Some Sipp firms have revealed they will no longer deal with international adviser firms that passport into the UK, warning it could represent too much of a compliance risk.
Hornbuckle Mitchell says it will no longer accept new business from any international adviser firm and Curtis Banks says it will no longer accept business from international adviser firms that passport into the UK to advise UK-based clients.
Hornbuckle Mitchell sales and marketing director Mary Stewart says: “We have stopped accepting international business.”
Curtis Banks managing director Rupert Curtis says: “We will no longer accept any UK business from an international adviser. We will now only accept UK cases through firms directly regulated by the FSA. We will use international advisers only for international clients. We have decided it is not ideal to have someone regulated in a different country doing UK Sipps.
“If a firm is directly regulated by the FSA you can be more comfortable with that than with a firm that passports in.”
Last month, the FSA updated its register to clarify that Cyprus-based firm Inter-Alliance Worldnet Insurance Agents and Advisors is not permitted to conduct Sipp business in the UK under its passport. The company had submitted Sipp business to providers such as Hornbuckle Mitchell and Curtis Banks through its UK branch.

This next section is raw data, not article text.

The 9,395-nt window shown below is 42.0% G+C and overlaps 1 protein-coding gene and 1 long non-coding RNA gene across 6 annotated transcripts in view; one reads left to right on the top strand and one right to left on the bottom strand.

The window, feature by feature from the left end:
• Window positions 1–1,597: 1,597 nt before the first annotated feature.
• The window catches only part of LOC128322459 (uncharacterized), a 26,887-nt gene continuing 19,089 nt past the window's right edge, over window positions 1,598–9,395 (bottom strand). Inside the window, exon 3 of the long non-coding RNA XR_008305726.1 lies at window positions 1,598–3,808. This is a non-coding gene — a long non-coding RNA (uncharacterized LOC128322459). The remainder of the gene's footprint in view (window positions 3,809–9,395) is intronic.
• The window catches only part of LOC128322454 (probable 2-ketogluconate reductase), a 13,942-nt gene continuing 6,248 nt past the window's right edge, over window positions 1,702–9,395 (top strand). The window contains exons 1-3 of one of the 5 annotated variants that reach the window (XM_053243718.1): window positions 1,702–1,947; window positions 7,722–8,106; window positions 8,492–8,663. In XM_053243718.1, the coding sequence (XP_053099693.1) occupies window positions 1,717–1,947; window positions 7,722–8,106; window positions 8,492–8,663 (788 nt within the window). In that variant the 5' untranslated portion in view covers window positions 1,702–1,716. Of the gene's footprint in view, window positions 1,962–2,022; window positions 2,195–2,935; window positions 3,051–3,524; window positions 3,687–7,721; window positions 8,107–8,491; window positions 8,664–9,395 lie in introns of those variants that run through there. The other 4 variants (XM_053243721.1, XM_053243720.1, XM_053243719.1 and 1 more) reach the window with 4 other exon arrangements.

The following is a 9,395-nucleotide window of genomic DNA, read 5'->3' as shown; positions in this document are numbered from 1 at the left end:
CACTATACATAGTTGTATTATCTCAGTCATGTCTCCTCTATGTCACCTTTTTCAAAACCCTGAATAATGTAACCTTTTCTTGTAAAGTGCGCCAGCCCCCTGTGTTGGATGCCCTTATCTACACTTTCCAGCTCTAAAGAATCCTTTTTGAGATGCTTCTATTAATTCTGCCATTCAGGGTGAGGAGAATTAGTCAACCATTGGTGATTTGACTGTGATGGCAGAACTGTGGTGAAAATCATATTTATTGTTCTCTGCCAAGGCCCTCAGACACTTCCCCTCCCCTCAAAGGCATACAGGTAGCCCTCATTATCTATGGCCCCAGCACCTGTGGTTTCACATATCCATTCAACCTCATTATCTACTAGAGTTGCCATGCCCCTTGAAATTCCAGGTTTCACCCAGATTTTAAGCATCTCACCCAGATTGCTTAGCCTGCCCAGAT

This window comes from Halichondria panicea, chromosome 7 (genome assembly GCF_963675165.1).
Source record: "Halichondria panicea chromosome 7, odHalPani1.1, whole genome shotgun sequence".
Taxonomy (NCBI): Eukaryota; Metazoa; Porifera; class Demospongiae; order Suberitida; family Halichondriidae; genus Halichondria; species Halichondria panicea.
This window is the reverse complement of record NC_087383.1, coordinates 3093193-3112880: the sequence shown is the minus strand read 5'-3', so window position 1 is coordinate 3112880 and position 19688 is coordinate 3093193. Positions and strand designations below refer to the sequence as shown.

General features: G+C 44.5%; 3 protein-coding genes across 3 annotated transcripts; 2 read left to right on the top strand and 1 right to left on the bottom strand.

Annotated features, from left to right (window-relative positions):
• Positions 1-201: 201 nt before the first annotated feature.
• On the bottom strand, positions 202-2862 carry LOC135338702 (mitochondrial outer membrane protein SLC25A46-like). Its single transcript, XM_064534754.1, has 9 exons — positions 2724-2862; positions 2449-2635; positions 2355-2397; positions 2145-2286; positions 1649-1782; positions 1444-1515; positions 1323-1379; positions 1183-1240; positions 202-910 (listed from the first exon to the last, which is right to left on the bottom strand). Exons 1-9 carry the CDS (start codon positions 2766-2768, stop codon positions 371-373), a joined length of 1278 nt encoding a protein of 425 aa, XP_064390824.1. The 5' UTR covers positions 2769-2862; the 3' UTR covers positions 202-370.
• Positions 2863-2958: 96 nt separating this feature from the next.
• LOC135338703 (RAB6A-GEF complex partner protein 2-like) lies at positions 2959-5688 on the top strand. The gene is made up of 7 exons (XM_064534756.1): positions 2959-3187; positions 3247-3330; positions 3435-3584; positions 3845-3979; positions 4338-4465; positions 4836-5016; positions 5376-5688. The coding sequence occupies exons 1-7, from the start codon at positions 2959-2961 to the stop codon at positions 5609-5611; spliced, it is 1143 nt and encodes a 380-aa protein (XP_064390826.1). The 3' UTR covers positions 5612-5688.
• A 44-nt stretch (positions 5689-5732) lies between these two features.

Talbot & Muir director Nathan Bridgeman says his firm never accepted Sipp business from overseas advisers. He says: “We only accept business from FSA-regulated UK advisers. We want to be able to meet with advisers face to face to continually check they hold the relevant licences.”
AJ Bell decided to stop accepting business from international advisers around 18 months ago after noticing that a number of adviser firms had moved offshore and were now passporting into the UK.
Marketing director Billy Mackay says: “We became uncomfortable about it as it is difficult to track. There is no doubt that the FSA is expecting providers to track very carefully where they are getting business from.”